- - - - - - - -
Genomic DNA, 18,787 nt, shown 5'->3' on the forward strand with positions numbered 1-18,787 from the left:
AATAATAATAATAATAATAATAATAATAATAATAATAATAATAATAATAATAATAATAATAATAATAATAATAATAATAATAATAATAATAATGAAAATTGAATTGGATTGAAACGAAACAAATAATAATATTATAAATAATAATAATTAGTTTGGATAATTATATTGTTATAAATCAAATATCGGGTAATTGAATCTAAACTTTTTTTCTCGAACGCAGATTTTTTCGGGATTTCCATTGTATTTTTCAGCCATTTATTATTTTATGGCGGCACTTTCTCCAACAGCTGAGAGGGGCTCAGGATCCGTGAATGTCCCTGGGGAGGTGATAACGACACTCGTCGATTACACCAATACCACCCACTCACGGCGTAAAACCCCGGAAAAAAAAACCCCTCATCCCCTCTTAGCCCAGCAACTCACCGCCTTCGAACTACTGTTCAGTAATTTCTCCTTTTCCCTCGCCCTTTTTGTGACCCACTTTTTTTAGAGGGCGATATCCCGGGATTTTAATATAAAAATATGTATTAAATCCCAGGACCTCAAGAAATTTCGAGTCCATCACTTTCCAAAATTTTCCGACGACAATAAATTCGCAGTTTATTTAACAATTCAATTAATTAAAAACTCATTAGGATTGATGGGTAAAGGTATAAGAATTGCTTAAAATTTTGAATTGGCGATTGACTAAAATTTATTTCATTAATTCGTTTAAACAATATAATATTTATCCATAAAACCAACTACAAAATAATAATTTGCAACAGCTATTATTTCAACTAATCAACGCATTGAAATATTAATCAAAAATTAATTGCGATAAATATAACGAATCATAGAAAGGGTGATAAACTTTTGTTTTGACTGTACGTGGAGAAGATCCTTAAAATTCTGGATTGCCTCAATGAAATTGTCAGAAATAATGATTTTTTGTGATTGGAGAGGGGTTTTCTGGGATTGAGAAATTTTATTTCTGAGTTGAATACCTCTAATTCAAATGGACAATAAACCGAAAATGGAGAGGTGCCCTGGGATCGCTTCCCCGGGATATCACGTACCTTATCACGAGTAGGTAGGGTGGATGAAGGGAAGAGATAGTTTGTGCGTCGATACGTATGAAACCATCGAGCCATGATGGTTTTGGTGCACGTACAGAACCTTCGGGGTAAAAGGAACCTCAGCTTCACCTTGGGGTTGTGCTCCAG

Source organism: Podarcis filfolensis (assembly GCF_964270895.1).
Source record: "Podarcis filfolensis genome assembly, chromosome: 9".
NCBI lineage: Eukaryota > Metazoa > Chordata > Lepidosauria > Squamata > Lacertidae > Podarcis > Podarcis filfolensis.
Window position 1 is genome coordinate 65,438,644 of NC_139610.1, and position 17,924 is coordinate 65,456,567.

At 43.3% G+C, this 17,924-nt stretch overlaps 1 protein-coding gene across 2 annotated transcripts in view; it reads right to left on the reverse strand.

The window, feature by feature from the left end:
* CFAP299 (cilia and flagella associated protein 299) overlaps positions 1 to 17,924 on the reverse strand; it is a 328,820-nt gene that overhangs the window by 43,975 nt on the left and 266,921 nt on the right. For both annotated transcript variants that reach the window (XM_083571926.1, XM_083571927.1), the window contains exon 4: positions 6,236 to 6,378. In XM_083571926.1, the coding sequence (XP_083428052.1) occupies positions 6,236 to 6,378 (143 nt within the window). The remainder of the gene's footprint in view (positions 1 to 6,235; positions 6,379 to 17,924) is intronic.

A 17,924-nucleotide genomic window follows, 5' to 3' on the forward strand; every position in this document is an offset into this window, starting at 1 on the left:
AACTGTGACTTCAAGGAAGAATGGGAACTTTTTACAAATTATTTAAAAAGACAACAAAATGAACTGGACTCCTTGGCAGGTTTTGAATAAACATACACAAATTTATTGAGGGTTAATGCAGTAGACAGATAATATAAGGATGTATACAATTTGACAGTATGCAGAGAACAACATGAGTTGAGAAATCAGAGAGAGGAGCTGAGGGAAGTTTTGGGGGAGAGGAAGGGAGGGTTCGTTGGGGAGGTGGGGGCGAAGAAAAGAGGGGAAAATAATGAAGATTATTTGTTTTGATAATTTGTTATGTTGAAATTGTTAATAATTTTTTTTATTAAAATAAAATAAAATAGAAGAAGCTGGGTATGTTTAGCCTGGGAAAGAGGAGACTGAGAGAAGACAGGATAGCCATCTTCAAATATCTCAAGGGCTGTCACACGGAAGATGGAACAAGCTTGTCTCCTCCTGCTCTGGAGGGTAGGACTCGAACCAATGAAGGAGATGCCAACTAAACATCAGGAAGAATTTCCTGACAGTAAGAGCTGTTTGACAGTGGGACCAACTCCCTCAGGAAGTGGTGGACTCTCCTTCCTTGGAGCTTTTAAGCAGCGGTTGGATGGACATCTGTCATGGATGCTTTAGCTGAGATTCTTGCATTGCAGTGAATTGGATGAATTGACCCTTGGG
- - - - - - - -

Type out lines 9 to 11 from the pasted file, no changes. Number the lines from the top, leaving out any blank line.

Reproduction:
* CFAP299 (cilia and flagella associated protein 299) overlaps positions 1 to 17,924 on the reverse strand; it is a 328,820-nt gene that overhangs the window by 43,975 nt on the left and 266,921 nt on the right. For both annotated transcript variants that reach the window (XM_083571926.1, XM_083571927.1), the window contains exon 4: positions 6,236 to 6,378. In XM_083571926.1, the coding sequence (XP_083428052.1) occupies positions 6,236 to 6,378 (143 nt within the window). The remainder of the gene's footprint in view (positions 1 to 6,235; positions 6,379 to 17,924) is intronic.

A 17,924-nucleotide genomic window follows, 5' to 3' on the forward strand; every position in this document is an offset into this window, starting at 1 on the left:
AACTGTGACTTCAAGGAAGAATGGGAACTTTTTACAAATTATTTAAAAAGACAACAAAATGAACTGGACTCCTTGGCAGGTTTTGAATAAACATACACAAATTTATTGAGGGTTAATGCAGTAGACAGATAATATAAGGATGTATACAATTTGACAGTATGCAGAGAACAACATGAGTTGAGAAATCAGAGAGAGGAGCTGAGGGAAGTTTTGGGGGAGAGGAAGGGAGGGTTCGTTGGGGAGGTGGGGGCGAAGAAAAGAGGGGAAAATAATGAAGATTATTTGTTTTGATAATTTGTTATGTTGAAATTGTTAATAATTTTTTTTATTAAAATAAAATAAAATAGAAGAAGCTGGGTATGTTTAGCCTGGGAAAGAGGAGACTGAGAGAAGACAGGATAGCCATCTTCAAATATCTCAAGGGCTGTCACACGGAAGATGGAACAAGCTTGTCTCCTCCTGCTCTGGAGGGTAGGACTCGAACCAATGAAGGAGATGCCAACTAAACATCAGGAAGAATTTCCTGACAGTAAGAGCTGTTTGACAGTGGGACCAACTCCCTCAGGAAGTGGTGGACTCTCCTTCCTTGGAGCTTTTAAGCAGCGGTTGGATGGACATCTGTCATGGATGCTTTAGCTGAGATTCTTGCATTGCAGTGAATTGGATGAATTGACCCTTGGG